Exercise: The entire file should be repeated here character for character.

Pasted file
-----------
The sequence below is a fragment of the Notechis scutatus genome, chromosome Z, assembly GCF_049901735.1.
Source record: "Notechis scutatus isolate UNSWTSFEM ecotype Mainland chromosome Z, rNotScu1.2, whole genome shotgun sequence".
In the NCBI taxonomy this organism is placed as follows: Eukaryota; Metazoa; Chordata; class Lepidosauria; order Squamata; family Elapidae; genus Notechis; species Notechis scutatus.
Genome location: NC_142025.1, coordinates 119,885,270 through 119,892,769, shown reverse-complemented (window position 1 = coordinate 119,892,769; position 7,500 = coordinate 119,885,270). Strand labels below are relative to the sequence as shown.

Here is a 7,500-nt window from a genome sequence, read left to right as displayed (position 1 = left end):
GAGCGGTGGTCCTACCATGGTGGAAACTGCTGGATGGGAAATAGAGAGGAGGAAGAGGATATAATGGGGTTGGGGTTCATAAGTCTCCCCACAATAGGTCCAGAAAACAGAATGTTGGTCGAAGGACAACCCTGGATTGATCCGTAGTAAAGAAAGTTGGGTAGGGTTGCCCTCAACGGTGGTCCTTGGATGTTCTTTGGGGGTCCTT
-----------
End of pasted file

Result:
The sequence below is a fragment of the Notechis scutatus genome, chromosome Z, assembly GCF_049901735.1.
Source record: "Notechis scutatus isolate UNSWTSFEM ecotype Mainland chromosome Z, rNotScu1.2, whole genome shotgun sequence".
In the NCBI taxonomy this organism is placed as follows: Eukaryota; Metazoa; Chordata; class Lepidosauria; order Squamata; family Elapidae; genus Notechis; species Notechis scutatus.
Genome location: NC_142025.1, coordinates 119,885,270 through 119,892,769, shown reverse-complemented (window position 1 = coordinate 119,892,769; position 7,500 = coordinate 119,885,270). Strand labels below are relative to the sequence as shown.

Here is a 7,500-nt window from a genome sequence, read left to right as displayed (position 1 = left end):
GAGCGGTGGTCCTACCATGGTGGAAACTGCTGGATGGGAAATAGAGAGGAGGAAGAGGATATAATGGGGTTGGGGTTCATAAGTCTCCCCACAATAGGTCCAGAAAACAGAATGTTGGTCGAAGGACAACCCTGGATTGATCCGTAGTAAAGAAAGTTGGGTAGGGTTGCCCTCAACGGTGGTCCTTGGATGTTCTTTGGGGGTCCTT